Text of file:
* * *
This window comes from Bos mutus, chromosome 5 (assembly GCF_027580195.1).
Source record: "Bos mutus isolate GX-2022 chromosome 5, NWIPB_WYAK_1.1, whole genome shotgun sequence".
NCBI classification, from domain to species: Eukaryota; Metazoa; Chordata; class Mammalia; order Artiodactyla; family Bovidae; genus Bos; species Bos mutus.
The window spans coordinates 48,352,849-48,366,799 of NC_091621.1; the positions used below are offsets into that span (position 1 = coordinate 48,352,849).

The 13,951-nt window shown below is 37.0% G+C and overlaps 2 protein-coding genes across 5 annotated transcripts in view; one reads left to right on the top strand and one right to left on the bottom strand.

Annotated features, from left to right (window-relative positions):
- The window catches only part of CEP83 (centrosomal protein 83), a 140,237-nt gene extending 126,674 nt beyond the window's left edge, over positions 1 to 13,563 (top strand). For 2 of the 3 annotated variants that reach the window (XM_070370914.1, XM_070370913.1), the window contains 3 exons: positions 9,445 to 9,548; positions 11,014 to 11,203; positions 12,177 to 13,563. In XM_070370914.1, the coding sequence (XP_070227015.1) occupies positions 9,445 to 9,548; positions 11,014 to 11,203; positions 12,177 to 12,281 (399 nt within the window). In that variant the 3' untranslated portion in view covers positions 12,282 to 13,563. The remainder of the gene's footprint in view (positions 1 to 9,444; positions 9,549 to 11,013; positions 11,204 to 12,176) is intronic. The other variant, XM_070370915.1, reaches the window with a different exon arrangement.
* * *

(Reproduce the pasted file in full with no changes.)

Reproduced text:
This window comes from Bos mutus, chromosome 5 (assembly GCF_027580195.1).
Source record: "Bos mutus isolate GX-2022 chromosome 5, NWIPB_WYAK_1.1, whole genome shotgun sequence".
NCBI classification, from domain to species: Eukaryota; Metazoa; Chordata; class Mammalia; order Artiodactyla; family Bovidae; genus Bos; species Bos mutus.
The window spans coordinates 48,352,849-48,366,799 of NC_091621.1; the positions used below are offsets into that span (position 1 = coordinate 48,352,849).

The 13,951-nt window shown below is 37.0% G+C and overlaps 2 protein-coding genes across 5 annotated transcripts in view; one reads left to right on the top strand and one right to left on the bottom strand.

Annotated features, from left to right (window-relative positions):
- The window catches only part of CEP83 (centrosomal protein 83), a 140,237-nt gene extending 126,674 nt beyond the window's left edge, over positions 1 to 13,563 (top strand). For 2 of the 3 annotated variants that reach the window (XM_070370914.1, XM_070370913.1), the window contains 3 exons: positions 9,445 to 9,548; positions 11,014 to 11,203; positions 12,177 to 13,563. In XM_070370914.1, the coding sequence (XP_070227015.1) occupies positions 9,445 to 9,548; positions 11,014 to 11,203; positions 12,177 to 12,281 (399 nt within the window). In that variant the 3' untranslated portion in view covers positions 12,282 to 13,563. The remainder of the gene's footprint in view (positions 1 to 9,444; positions 9,549 to 11,013; positions 11,204 to 12,176) is intronic. The other variant, XM_070370915.1, reaches the window with a different exon arrangement.